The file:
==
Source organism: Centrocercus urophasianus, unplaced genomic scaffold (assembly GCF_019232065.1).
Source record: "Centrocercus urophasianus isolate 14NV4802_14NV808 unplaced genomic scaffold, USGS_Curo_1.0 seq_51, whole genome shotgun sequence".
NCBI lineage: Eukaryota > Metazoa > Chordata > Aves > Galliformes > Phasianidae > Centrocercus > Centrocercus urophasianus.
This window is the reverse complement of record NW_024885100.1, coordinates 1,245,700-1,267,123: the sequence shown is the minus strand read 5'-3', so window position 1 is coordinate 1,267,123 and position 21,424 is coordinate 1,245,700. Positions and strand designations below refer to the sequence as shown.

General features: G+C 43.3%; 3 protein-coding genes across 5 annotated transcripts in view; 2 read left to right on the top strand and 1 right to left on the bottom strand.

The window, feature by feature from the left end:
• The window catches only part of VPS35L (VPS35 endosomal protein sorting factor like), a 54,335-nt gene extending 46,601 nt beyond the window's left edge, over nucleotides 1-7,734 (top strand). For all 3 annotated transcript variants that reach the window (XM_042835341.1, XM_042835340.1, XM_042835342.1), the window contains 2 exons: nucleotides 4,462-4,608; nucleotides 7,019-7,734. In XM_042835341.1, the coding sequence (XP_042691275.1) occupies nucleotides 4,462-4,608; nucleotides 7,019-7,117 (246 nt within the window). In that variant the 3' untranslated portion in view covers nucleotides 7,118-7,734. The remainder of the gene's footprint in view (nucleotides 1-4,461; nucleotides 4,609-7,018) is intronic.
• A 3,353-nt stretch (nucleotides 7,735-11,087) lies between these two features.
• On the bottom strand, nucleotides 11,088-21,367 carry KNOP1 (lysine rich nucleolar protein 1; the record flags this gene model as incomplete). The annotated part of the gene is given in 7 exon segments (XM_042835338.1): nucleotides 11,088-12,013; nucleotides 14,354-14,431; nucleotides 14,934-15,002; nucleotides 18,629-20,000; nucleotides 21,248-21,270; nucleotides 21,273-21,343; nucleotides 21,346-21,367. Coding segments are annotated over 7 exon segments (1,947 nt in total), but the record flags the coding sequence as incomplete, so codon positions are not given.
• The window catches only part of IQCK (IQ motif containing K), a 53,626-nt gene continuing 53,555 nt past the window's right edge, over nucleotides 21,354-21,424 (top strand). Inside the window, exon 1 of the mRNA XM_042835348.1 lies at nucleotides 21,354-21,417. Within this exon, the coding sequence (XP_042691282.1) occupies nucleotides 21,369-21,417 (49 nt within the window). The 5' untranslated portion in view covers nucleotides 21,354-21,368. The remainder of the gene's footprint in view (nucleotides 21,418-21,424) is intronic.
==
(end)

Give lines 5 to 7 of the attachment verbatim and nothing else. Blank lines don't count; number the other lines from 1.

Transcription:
General features: G+C 43.3%; 3 protein-coding genes across 5 annotated transcripts in view; 2 read left to right on the top strand and 1 right to left on the bottom strand.

The window, feature by feature from the left end:
• The window catches only part of VPS35L (VPS35 endosomal protein sorting factor like), a 54,335-nt gene extending 46,601 nt beyond the window's left edge, over nucleotides 1-7,734 (top strand). For all 3 annotated transcript variants that reach the window (XM_042835341.1, XM_042835340.1, XM_042835342.1), the window contains 2 exons: nucleotides 4,462-4,608; nucleotides 7,019-7,734. In XM_042835341.1, the coding sequence (XP_042691275.1) occupies nucleotides 4,462-4,608; nucleotides 7,019-7,117 (246 nt within the window). In that variant the 3' untranslated portion in view covers nucleotides 7,118-7,734. The remainder of the gene's footprint in view (nucleotides 1-4,461; nucleotides 4,609-7,018) is intronic.